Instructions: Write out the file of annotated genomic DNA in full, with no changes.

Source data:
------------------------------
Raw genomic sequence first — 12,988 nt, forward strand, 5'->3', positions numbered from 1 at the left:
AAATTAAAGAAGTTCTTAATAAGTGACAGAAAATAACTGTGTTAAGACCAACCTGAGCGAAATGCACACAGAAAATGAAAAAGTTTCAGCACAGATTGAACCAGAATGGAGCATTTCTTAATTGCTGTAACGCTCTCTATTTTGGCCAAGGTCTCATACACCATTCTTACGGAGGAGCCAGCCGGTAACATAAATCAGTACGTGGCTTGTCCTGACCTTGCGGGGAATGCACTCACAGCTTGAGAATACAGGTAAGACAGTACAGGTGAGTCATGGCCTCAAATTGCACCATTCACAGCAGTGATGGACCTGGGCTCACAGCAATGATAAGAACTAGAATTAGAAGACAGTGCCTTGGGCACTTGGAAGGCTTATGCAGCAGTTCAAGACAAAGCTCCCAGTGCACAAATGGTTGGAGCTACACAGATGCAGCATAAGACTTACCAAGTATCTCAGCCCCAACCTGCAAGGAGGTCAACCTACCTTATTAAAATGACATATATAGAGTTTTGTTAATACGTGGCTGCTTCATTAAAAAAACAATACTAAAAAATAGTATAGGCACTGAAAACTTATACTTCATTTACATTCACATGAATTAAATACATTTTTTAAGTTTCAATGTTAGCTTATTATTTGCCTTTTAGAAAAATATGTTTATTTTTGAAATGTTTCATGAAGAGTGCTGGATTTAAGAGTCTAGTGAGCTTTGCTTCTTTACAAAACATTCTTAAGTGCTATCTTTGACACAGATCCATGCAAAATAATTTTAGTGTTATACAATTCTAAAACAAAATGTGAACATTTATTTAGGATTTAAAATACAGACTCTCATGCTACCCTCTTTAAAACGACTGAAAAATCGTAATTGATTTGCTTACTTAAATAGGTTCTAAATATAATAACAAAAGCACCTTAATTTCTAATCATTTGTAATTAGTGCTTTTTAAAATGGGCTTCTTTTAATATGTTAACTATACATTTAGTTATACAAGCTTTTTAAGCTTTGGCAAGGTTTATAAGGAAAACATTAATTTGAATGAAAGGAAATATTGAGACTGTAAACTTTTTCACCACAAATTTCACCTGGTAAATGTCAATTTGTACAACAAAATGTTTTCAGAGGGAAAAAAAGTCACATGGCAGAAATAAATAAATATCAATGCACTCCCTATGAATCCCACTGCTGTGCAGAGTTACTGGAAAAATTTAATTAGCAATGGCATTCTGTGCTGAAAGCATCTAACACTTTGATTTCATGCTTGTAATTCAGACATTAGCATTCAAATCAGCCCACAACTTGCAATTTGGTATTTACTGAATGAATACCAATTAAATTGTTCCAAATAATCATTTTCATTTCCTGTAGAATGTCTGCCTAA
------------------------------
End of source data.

Raw genomic sequence first — 12,988 nt, forward strand, 5'->3', positions numbered from 1 at the left:
AAATTAAAGAAGTTCTTAATAAGTGACAGAAAATAACTGTGTTAAGACCAACCTGAGCGAAATGCACACAGAAAATGAAAAAGTTTCAGCACAGATTGAACCAGAATGGAGCATTTCTTAATTGCTGTAACGCTCTCTATTTTGGCCAAGGTCTCATACACCATTCTTACGGAGGAGCCAGCCGGTAACATAAATCAGTACGTGGCTTGTCCTGACCTTGCGGGGAATGCACTCACAGCTTGAGAATACAGGTAAGACAGTACAGGTGAGTCATGGCCTCAAATTGCACCATTCACAGCAGTGATGGACCTGGGCTCACAGCAATGATAAGAACTAGAATTAGAAGACAGTGCCTTGGGCACTTGGAAGGCTTATGCAGCAGTTCAAGACAAAGCTCCCAGTGCACAAATGGTTGGAGCTACACAGATGCAGCATAAGACTTACCAAGTATCTCAGCCCCAACCTGCAAGGAGGTCAACCTACCTTATTAAAATGACATATATAGAGTTTTGTTAATACGTGGCTGCTTCATTAAAAAAACAATACTAAAAAATAGTATAGGCACTGAAAACTTATACTTCATTTACATTCACATGAATTAAATACATTTTTTAAGTTTCAATGTTAGCTTATTATTTGCCTTTTAGAAAAATATGTTTATTTTTGAAATGTTTCATGAAGAGTGCTGGATTTAAGAGTCTAGTGAGCTTTGCTTCTTTACAAAACATTCTTAAGTGCTATCTTTGACACAGATCCATGCAAAATAATTTTAGTGTTATACAATTCTAAAACAAAATGTGAACATTTATTTAGGATTTAAAATACAGACTCTCATGCTACCCTCTTTAAAACGACTGAAAAATCGTAATTGATTTGCTTACTTAAATAGGTTCTAAATATAATAACAAAAGCACCTTAATTTCTAATCATTTGTAATTAGTGCTTTTTAAAATGGGCTTCTTTTAATATGTTAACTATACATTTAGTTATACAAGCTTTTTAAGCTTTGGCAAGGTTTATAAGGAAAACATTAATTTGAATGAAAGGAAATATTGAGACTGTAAACTTTTTCACCACAAATTTCACCTGGTAAATGTCAATTTGTACAACAAAATGTTTTCAGAGGGAAAAAAAGTCACATGGCAGAAATAAATAAATATCAATGCACTCCCTATGAATCCCACTGCTGTGCAGAGTTACTGGAAAAATTTAATTAGCAATGGCATTCTGTGCTGAAAGCATCTAACACTTTGATTTCATGCTTGTAATTCAGACATTAGCATTCAAATCAGCCCACAACTTGCAATTTGGTATTTACTGAATGAATACCAATTAAATTGTTCCAAATAATCATTTTCATTTCCTGTAGAATGTCTGCCTAA